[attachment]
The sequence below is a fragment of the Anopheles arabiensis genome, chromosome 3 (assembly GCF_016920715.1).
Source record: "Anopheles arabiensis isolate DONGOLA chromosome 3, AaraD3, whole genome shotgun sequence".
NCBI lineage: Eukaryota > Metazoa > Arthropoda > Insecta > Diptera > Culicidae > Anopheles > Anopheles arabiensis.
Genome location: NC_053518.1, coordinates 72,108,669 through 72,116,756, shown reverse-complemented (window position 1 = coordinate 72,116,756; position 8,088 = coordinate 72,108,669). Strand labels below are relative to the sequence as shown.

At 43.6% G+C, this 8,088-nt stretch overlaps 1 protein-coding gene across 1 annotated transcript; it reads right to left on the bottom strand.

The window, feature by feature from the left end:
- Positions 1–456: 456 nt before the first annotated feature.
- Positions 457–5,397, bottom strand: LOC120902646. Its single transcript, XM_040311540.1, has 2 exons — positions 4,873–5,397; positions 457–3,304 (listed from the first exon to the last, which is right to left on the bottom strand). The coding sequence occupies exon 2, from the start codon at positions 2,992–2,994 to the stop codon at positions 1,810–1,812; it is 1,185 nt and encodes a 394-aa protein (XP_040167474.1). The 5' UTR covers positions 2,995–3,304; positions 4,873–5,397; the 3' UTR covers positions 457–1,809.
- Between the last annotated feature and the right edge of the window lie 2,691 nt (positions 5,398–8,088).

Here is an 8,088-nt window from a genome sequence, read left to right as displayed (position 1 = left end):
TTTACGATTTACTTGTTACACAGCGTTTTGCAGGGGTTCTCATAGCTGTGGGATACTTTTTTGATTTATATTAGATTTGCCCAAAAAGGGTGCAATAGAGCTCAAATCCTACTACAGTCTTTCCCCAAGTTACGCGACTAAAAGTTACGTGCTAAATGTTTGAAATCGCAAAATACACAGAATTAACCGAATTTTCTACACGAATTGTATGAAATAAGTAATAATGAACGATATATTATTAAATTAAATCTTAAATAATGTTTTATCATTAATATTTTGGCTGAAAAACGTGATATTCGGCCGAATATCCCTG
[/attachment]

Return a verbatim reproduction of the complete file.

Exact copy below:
The sequence below is a fragment of the Anopheles arabiensis genome, chromosome 3 (assembly GCF_016920715.1).
Source record: "Anopheles arabiensis isolate DONGOLA chromosome 3, AaraD3, whole genome shotgun sequence".
NCBI lineage: Eukaryota > Metazoa > Arthropoda > Insecta > Diptera > Culicidae > Anopheles > Anopheles arabiensis.
Genome location: NC_053518.1, coordinates 72,108,669 through 72,116,756, shown reverse-complemented (window position 1 = coordinate 72,116,756; position 8,088 = coordinate 72,108,669). Strand labels below are relative to the sequence as shown.

At 43.6% G+C, this 8,088-nt stretch overlaps 1 protein-coding gene across 1 annotated transcript; it reads right to left on the bottom strand.

The window, feature by feature from the left end:
- Positions 1–456: 456 nt before the first annotated feature.
- Positions 457–5,397, bottom strand: LOC120902646. Its single transcript, XM_040311540.1, has 2 exons — positions 4,873–5,397; positions 457–3,304 (listed from the first exon to the last, which is right to left on the bottom strand). The coding sequence occupies exon 2, from the start codon at positions 2,992–2,994 to the stop codon at positions 1,810–1,812; it is 1,185 nt and encodes a 394-aa protein (XP_040167474.1). The 5' UTR covers positions 2,995–3,304; positions 4,873–5,397; the 3' UTR covers positions 457–1,809.
- Between the last annotated feature and the right edge of the window lie 2,691 nt (positions 5,398–8,088).

Here is an 8,088-nt window from a genome sequence, read left to right as displayed (position 1 = left end):
TTTACGATTTACTTGTTACACAGCGTTTTGCAGGGGTTCTCATAGCTGTGGGATACTTTTTTGATTTATATTAGATTTGCCCAAAAAGGGTGCAATAGAGCTCAAATCCTACTACAGTCTTTCCCCAAGTTACGCGACTAAAAGTTACGTGCTAAATGTTTGAAATCGCAAAATACACAGAATTAACCGAATTTTCTACACGAATTGTATGAAATAAGTAATAATGAACGATATATTATTAAATTAAATCTTAAATAATGTTTTATCATTAATATTTTGGCTGAAAAACGTGATATTCGGCCGAATATCCCTG